Limb-Girdle Muscular Dystrophy, Type 2I (FKRP)
Limb-girdle muscular dystrophy, type 2I is an autosomal recessive disorder that is caused by pathogenic variants in the gene FKRP. While it is found in different ethnicities around the world, it is more prevalent in individuals of Norwegian descent. The age of onset of this form of muscular dystrophy is variable, with symptoms presenting between the ages of 1 and 40 years. Clinical features include weakness of the hip and shoulder girdle, difficulty walking, spinal abnormalities including scoliosis, lordosis and kyphosis, and cardiomyopathy. Patients may also experience difficulty breathing. However, the severity varies between patients, with some never requiring a wheelchair. Life expectancy is unknown, although most patients with limb-girdle muscular dystrophies have a shorter than natural life-span. Pathogenic FKRP variants can also result in two rare, more severe disorders, known as Walker-Warburg syndrome and muscular dystrophy-dystroglycanopathy, congenital with or without mental retardation. These disorders have their onset at birth and may involve severe brain malformations. Currently, it is not possible to predict the severity of the disease based on the inherited variants.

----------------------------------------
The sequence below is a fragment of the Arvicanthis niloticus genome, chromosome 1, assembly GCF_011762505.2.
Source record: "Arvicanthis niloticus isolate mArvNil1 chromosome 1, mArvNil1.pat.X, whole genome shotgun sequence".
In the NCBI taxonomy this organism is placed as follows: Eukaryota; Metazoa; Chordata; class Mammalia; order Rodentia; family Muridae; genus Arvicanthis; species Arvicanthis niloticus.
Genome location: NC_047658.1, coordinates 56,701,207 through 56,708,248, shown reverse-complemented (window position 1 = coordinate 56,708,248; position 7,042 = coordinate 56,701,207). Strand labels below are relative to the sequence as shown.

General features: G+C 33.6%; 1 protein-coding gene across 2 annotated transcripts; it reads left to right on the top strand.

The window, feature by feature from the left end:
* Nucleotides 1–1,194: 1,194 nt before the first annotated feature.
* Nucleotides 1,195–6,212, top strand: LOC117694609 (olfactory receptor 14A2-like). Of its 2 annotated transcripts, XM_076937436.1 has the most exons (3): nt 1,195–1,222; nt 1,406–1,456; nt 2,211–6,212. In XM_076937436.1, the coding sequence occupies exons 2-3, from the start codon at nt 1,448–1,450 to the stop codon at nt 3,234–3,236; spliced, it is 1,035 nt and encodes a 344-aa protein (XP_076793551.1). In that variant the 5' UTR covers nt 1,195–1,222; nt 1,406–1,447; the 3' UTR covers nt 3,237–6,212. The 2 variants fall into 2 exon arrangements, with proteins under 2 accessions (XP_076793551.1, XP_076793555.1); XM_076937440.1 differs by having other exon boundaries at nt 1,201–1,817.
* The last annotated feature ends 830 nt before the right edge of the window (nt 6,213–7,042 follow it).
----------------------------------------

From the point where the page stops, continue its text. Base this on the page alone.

For information about carrier frequency and residual risk, please see the Expanded Carrier Screen brochure.